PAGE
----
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Halloween or Hallowtide has its origins in the Celtic Festival of Samhain The origins of trick or treating stem from "souling" or "soul caking" when poor children would go from house to house to recite or sing a souling rhyme and in return for a spiced soul cake they would promise to pray for the dead of the family. In "mumming" people would dress in frightening clothes and masks to keep the spirits of the dead at bay. Jack o' Lanterns were made from hollowed out turnips or swedes and a lighted candle would be placed inside. This represented a soul trapped in purgatory and would scare away evil spirits. Today we carve pumpkins to make lanterns. Apples were sacred to the Celts and apple games were played at the Festival of Samhain. The Roman Festival of Pomona on 1st November was dedicated to the goddess of fruits and today we eat toffee apples and perhaps play apple bobbing.







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There were some beautiful carvings around a door near the Gatehouse which included a warrior - they reminded me of those seen at Stokesay Castle earlier this year.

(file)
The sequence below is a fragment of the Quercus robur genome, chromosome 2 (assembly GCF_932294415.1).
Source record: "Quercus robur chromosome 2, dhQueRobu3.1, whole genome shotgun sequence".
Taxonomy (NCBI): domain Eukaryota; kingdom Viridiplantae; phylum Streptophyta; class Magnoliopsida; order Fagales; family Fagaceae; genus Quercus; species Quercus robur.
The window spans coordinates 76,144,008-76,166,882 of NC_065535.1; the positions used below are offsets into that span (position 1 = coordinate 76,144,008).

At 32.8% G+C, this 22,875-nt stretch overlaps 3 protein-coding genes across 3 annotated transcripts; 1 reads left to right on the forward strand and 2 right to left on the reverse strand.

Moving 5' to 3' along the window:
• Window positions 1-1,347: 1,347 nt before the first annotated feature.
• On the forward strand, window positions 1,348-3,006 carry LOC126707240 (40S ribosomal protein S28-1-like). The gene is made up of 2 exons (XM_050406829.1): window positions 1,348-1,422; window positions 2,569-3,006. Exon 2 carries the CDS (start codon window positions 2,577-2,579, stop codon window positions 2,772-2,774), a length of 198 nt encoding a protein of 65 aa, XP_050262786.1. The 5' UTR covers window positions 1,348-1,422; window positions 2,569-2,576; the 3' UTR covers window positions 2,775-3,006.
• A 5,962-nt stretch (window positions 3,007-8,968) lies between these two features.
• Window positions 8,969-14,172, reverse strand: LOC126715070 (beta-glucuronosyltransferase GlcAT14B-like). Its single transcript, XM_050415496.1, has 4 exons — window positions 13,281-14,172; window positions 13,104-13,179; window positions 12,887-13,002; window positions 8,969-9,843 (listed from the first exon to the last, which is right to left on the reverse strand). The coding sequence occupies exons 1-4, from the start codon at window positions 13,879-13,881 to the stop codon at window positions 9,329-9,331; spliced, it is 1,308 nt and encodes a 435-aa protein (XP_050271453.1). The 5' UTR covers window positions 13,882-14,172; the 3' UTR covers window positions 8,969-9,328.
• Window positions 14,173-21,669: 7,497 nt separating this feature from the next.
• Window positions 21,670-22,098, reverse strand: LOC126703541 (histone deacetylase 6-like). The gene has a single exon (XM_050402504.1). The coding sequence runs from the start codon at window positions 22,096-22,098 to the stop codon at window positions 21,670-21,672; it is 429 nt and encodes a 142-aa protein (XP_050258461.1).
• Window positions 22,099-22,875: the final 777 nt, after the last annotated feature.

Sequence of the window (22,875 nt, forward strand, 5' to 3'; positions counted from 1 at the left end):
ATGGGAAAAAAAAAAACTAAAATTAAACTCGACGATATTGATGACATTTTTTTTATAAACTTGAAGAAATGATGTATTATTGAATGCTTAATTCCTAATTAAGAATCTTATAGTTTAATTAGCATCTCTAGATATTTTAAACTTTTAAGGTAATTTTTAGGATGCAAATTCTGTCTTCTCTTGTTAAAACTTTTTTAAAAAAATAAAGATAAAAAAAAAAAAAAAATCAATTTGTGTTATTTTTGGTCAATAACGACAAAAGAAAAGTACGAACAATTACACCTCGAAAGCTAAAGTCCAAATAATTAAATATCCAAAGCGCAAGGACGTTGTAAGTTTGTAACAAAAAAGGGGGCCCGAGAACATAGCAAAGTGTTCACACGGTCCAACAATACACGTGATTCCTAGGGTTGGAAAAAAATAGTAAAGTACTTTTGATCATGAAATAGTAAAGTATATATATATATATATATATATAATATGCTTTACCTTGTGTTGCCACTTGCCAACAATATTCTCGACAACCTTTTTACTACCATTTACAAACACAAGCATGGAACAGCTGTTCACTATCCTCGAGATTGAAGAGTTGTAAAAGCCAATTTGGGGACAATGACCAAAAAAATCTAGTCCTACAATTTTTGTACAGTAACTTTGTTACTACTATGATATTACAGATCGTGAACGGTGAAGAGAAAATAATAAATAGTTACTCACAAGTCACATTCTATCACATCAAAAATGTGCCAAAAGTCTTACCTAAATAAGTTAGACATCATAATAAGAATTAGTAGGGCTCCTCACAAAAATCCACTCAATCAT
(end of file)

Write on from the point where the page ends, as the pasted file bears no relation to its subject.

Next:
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The interior of the house is as impressive as the exterior.








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The Great Parlour

"The great rounde table" was mentioned in 16th century inventories. Some of the stained glass dates from the 16th century too and the wolf from the Moreton's family crest can be seen.









The fireplace shows Queen Elizabeth I's coat of arms.









The Great Hall which is one of the oldest parts of the building dating from 1544-8.




One of the bedchambers on the first floor - by this stage I was getting a trifle confused as to which room we were in!






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Timothy was enjoying himself immensely :)



Witch Protection Marks - D bought me a book on the "Mysterious Marks" of Little Moreton Hall but as we left so I missed most of the carvings.



During a recent survey 256 burn marks were found around Little Moreton Hall.In addition to burn marks 2 other marks were discovered - one a compass drawn design with circles and arcs and the other composed of triangles. Further research has shown that the Hall has 3 of the recognised types of "protection marks" i.e. burns, circles and "witch webs". From the location of the burn marks around the house it would appear they were placed at locations where evil could enter i.e. around doors, windows and fireplaces.